Wednesday, October 30, 2013
30 November 2013
Clémence Poésy b. 1982 (Harry Potter and the Deathly Hallows)
Fiona Dourif b. 1981 (True Blood)
Sarah Carter b. 1980 (Falling Skies)
Mark Steven Johnson b. 1964 (director, Ghost Rider, Daredevil)
David Yates b. 1963 (director, Harry Potter and the Order of the Phoenix, Harry Potter and the Half-Blood Prince, Harry Potter and the Deathly Hallows)
Charles Martin Smith b. 1953 (The X-Files, Starman)
Harry Hamiln b. 1951 (Clash of the Titans)
Rusty Goffe b. 1948 (Harry Potter, Flash Gordon, Mirrormask, Star Wars)
Leon Rippy b. 1947 (Stargate, Under the Dome, Star Trek:The Next Generation, Universal Soldier)
Tim Kirk b. 1947 (artist)
Hamilton Camp b. 1934 died 2 October 2005 (Star Trek: Voyager, Twilight Zone, Attack of the 50 Foot Woman)
William Campbell b. 1923 died 28 April 2011 (Star Trek)
Ruth Gordon b. 1896 died 28 August 1985 (Rosemary’s Baby)
Lots of actors on the birthday list today. Any of the young actresses at the top of the list would qualify for the Pretty Girl=Picture Slot formula, but for iconic roles in genre, it was either William Campbell or Harry Hamlin and I picked Star Trek over Harryhausen. Perseus will get his turn next year.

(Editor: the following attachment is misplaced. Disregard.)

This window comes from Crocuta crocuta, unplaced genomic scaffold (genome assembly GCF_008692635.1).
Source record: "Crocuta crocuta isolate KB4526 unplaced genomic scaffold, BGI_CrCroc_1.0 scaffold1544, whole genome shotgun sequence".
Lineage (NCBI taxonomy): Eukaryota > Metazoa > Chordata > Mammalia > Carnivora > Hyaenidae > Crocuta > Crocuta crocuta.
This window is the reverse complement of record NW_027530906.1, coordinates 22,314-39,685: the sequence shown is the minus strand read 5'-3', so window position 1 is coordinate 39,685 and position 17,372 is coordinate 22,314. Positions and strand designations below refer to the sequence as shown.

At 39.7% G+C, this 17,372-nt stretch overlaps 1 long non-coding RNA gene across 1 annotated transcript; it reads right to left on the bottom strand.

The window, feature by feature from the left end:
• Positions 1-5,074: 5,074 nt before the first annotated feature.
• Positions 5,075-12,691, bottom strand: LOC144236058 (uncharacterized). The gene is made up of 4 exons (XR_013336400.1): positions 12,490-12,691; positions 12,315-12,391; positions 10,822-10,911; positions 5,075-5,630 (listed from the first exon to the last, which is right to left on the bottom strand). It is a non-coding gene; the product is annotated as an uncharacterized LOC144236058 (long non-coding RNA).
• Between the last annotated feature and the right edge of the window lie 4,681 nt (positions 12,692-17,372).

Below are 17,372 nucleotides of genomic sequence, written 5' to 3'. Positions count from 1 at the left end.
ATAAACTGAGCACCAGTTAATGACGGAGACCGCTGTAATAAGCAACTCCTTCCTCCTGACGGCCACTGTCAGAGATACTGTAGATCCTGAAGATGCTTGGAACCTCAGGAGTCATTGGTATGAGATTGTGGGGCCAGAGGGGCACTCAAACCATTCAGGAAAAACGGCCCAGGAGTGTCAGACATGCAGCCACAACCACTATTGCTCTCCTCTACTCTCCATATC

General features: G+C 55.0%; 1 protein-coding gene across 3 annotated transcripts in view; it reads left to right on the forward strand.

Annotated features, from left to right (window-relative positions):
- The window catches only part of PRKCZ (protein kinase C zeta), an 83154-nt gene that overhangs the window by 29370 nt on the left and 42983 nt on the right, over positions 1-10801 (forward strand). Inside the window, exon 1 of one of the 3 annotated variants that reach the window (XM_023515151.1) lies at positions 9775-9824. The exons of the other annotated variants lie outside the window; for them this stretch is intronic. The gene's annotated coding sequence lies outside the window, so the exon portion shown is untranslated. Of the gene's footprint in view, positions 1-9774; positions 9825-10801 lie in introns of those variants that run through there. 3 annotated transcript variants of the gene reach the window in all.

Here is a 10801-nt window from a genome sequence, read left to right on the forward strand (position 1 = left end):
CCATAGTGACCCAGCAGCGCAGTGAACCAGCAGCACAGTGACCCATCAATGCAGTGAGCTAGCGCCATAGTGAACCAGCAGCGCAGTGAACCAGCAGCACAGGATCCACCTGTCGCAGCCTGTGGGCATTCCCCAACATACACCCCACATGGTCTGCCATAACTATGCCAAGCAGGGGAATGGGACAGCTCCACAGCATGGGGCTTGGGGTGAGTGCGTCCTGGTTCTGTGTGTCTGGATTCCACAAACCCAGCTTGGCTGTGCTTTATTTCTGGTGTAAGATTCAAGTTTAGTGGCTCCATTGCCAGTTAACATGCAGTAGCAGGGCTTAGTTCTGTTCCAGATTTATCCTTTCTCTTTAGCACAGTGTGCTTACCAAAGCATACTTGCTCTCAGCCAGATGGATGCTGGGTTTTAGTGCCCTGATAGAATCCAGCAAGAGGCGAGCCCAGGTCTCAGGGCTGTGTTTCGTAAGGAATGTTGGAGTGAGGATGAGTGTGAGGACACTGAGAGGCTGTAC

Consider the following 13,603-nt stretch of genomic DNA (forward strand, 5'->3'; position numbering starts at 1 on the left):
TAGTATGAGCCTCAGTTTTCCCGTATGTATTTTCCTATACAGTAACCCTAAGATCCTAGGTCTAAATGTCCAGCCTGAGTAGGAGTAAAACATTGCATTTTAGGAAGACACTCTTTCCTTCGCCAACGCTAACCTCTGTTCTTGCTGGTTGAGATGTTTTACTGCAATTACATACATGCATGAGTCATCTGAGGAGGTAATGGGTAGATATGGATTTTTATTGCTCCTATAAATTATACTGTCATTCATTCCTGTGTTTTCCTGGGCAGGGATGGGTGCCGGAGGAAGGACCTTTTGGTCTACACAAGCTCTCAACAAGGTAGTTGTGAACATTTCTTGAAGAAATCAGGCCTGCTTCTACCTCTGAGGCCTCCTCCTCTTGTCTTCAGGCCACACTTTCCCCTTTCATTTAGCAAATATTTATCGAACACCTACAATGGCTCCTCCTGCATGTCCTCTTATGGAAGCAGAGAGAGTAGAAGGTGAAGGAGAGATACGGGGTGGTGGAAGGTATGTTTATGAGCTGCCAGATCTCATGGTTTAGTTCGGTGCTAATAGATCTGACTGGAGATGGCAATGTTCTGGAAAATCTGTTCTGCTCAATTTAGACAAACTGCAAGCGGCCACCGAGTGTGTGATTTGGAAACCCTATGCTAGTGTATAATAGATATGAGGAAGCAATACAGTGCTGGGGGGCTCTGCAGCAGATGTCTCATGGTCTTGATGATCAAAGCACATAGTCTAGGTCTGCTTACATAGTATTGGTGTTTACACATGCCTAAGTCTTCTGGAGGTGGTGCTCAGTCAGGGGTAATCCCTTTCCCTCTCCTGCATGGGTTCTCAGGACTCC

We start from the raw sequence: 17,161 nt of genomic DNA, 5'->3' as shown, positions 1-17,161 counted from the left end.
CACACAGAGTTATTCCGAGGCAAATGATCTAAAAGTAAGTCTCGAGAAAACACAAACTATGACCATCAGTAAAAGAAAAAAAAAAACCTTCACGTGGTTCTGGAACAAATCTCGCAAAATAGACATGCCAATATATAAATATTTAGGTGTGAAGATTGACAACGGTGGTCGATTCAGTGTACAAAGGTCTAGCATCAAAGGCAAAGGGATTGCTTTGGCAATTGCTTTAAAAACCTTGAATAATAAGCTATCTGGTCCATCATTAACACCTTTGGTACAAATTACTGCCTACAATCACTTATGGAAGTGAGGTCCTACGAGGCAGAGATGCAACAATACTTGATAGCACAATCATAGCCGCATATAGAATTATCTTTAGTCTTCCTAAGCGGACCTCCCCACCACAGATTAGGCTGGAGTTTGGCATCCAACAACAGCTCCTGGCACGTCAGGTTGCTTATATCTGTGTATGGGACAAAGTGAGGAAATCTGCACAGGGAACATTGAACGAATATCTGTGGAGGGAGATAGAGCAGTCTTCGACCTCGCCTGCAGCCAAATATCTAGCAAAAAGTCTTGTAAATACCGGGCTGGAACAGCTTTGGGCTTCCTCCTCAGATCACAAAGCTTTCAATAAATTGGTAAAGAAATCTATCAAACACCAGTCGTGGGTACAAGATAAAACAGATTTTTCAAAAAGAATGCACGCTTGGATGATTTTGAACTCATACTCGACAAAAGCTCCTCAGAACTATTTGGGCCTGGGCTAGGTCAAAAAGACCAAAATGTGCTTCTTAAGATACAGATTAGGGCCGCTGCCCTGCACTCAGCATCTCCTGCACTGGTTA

Predictor: T. Baron Russell, A Hundred Years Hence, published 1905
Prediction: Cities will be provided with moving street-ways, always in action at two or more speeds; and we shall have learned to hop on and off the lowest speed from the stationary pavement, and from the lower speeds to the higher, without danger.
Reality: Moving sidewalks yet again. The show up in sci-fi stories, I remember them from Harlan Ellison's "Repent, Harlequin!" said the Ticktock Man in particular, but they were really popular in the predictions from the early 1900s, including a Hildebrand's German Chocolate postcard and one from my man crush John Elfreth Watkins. I'm not against escalators and moving walkways in airports are really useful when you are carrying luggage, but outdoors and exposed to the elements is probably not a good idea, apart from the fact that it discourages walking, an excellent exercise.
Looking one day ahead... INTO THE FUTURE!
An earthquake prediction from a scientist in 2004 gets a big swing and a miss.
Join us then... IN THE FUTURE!